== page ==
Sometimes my foraging can get a bit desperate…
With a spare hour one Sunday before Christmas, I set off in search of the acorns that I was sure I’d seen somewhere along this stretch of road. I figured the mighty winds of the previous few days would have brought down a good load more. I’d set out late, so gradually the light began to fade, and then the rain started… but I trudged on regardless, determined to find those acorns because in my head I had a deadline and a plan for dying the following week – My homemade iron solution had finally turned a deep orange after my waiting patiently for weeks, and I was more than ready for some iron and tannin black magic.
Thing is, I know really that it doesn’t work like that: You don’t go out foraging with a ‘list’ like you do when you pop to the shops – instead it’s about going out with your senses alert, happening upon something interesting and then deciding what to do with it. Needless to say, I didn’t find any acorns that day – must’ve missed that crucial window after the winds and before the expert opportunistic forager squirrels stepped in. However, I did spot some interesting mushrooms, and I made a mental note to return to this stretch of roadside next year – perhaps in daylight.
Despite feeling rather soggy and ridiculous, as I squelched back home I remembered the motley assortment of tiny acorns sitting in a bowl on the nature table that were collected during a series of expeditions with the kids up in the woods – just enough to fix some trial eco-bundles. I had a cunning plan to capture the last colour of the year just at the point when the light begins to fade from our days. I’d already gingerly alum mordanted a length of silk left over from making the slip for my wedding dress. It’s been sitting in the too-precious-to-make-anything-from section of my fabric cupboard for nearly ten years now, but all this dying has pushed me over the edge. Confident I had just enough acorns, I collected some green windfall leaves and the bright and brave calendula flowers still surviving against the odds and laid them on the damp silk, then bundled it all up with a rusty old tent peg around a barky piece of oak from the log shed.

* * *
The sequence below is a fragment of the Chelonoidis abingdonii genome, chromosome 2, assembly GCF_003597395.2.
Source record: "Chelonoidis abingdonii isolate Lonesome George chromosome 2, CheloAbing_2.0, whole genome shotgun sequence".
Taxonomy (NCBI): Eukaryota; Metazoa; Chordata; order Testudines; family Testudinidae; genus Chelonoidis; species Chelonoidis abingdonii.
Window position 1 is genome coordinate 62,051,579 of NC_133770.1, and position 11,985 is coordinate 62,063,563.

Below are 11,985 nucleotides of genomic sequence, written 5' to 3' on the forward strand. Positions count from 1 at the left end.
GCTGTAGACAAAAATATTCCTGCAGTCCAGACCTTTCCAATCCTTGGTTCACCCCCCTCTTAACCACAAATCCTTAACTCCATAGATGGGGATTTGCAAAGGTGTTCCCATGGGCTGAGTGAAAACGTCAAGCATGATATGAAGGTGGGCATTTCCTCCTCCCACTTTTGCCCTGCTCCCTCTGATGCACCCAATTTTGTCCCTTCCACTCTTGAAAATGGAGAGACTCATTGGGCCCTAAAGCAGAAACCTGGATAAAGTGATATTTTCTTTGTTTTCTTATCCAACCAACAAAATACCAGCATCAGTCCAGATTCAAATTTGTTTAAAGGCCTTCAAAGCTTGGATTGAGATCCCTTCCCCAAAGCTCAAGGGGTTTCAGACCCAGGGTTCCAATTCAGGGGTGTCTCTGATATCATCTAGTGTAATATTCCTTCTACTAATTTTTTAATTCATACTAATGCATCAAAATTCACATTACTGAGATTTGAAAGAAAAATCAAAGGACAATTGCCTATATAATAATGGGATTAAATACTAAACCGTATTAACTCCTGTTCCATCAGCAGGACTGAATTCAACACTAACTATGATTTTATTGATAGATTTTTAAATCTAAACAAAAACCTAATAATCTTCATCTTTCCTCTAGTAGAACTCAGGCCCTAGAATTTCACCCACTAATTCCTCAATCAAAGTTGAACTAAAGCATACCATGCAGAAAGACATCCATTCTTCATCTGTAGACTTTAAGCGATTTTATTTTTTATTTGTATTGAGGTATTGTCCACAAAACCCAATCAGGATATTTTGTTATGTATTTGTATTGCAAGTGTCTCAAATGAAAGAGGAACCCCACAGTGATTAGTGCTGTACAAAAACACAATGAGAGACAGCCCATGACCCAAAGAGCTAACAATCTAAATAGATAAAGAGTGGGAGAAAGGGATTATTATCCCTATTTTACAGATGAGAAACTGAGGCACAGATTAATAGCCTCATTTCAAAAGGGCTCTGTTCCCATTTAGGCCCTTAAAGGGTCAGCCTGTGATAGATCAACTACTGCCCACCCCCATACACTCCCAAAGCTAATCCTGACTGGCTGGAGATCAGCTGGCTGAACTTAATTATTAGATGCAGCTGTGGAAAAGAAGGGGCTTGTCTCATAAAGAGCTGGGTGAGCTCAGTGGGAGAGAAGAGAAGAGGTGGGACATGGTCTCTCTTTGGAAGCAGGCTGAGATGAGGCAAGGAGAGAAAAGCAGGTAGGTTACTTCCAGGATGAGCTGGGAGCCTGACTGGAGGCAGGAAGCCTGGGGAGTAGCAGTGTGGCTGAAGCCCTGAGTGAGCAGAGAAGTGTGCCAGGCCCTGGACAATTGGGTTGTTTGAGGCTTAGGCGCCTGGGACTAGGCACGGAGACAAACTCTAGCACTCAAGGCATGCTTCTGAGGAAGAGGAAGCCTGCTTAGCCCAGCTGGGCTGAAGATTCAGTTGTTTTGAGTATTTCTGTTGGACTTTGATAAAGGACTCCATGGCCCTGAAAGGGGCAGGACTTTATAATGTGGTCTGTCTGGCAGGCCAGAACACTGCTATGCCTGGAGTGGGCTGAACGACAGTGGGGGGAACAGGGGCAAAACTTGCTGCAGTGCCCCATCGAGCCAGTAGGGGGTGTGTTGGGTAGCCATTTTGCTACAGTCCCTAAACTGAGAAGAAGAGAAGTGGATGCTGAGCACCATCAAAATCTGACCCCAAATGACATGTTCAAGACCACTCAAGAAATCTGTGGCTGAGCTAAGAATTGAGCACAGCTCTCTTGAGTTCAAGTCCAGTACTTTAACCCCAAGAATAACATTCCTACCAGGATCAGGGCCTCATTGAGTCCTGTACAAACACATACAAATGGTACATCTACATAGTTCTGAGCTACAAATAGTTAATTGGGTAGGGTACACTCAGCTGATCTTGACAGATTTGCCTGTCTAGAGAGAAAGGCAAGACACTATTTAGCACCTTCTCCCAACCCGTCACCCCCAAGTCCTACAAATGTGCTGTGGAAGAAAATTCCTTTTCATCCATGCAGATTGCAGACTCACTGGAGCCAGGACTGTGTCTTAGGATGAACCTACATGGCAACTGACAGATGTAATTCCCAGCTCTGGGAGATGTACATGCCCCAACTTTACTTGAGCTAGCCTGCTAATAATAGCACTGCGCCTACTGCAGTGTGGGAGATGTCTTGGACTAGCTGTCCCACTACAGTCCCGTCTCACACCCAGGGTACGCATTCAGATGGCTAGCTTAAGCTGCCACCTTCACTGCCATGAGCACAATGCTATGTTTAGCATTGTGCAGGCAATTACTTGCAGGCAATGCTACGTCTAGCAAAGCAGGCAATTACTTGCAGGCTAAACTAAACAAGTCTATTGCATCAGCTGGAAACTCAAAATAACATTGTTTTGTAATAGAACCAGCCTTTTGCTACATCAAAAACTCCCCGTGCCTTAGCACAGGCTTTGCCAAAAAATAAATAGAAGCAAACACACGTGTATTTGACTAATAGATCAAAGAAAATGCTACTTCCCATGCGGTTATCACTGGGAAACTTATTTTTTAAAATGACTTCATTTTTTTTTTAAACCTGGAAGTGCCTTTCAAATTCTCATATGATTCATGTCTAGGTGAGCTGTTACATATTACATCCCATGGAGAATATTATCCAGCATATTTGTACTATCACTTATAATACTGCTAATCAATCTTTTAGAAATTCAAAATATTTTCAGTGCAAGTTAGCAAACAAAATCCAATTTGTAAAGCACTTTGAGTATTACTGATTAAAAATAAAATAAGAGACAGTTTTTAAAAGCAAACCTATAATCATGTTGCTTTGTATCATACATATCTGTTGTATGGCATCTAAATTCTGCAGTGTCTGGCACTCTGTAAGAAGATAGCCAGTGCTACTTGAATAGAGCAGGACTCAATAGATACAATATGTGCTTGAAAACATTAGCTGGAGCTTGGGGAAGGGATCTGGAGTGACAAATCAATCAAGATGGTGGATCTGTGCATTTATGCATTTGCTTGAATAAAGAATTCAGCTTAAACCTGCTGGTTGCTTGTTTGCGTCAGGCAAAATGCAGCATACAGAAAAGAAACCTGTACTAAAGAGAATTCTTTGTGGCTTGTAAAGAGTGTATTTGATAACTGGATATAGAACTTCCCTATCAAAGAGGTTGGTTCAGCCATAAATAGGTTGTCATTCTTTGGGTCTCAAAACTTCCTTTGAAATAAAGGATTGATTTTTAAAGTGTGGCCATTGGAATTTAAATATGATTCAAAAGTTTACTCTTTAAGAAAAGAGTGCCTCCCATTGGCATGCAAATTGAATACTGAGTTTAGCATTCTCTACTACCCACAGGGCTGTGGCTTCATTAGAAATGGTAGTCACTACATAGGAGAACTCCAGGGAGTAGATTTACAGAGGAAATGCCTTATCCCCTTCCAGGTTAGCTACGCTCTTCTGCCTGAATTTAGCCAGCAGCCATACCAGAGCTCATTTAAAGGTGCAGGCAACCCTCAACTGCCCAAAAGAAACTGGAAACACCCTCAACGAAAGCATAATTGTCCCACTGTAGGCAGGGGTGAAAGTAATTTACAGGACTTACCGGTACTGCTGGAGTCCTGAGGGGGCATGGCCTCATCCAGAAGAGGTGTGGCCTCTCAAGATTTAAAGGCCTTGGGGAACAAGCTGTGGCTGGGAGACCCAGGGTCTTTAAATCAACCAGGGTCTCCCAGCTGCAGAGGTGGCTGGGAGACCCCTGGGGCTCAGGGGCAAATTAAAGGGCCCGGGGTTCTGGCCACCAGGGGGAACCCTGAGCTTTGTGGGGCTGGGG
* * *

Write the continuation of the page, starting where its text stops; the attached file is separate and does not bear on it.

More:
…simmered it all in a bath of rainwater, acorns and oak bark for about an hour, following the instructions I’d found on Thicket and Thistle. THEN time for the rusty/tannin black magic. The transformation from ‘meh’ beige to dark black was almost instant, and deepened with every dip. Extremely satisfying… and then suddenly alarming! – I’d got a bit carried away and my mood rather darkened as I wondered if I’d turned my entire piece of precious silk an uneven black.
With my eyes squinty-closed, I unwrapped the bundle… and cor blimey! I was super chuffed with the result.
I have a special event in mind for this piece of silk, so I’ll keep you posted!